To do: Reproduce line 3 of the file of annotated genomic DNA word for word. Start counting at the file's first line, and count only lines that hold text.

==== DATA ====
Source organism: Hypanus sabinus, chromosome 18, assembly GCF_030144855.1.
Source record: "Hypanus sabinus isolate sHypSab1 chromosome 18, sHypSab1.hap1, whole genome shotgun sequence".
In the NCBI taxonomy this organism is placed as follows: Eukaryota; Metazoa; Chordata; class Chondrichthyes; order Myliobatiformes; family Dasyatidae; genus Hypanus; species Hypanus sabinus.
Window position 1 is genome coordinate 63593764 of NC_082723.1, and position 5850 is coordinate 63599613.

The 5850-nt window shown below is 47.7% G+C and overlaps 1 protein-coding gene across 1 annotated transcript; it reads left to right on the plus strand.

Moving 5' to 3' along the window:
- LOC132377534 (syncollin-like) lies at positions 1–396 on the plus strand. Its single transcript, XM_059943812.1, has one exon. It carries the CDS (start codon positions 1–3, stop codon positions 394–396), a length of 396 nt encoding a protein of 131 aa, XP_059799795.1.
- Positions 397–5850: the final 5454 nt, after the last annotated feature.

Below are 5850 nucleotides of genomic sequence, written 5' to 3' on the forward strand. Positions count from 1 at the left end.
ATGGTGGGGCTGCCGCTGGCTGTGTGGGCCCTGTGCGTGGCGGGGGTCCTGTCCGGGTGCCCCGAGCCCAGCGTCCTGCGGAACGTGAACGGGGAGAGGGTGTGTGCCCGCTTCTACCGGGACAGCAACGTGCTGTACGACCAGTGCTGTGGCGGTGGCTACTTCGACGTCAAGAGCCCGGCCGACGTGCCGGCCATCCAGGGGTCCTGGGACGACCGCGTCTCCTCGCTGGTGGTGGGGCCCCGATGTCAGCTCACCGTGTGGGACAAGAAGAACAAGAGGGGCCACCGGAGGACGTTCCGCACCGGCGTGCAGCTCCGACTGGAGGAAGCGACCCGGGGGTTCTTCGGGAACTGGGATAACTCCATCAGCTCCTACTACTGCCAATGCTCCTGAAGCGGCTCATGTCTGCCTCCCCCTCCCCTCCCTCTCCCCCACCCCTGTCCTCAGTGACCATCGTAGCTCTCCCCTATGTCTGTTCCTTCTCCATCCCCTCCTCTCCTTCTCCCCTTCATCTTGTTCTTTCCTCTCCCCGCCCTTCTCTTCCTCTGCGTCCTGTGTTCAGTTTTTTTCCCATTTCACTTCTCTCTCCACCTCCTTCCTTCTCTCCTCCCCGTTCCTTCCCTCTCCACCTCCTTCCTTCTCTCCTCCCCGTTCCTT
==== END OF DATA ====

In the NCBI taxonomy this organism is placed as follows: Eukaryota; Metazoa; Chordata; class Chondrichthyes; order Myliobatiformes; family Dasyatidae; genus Hypanus; species Hypanus sabinus.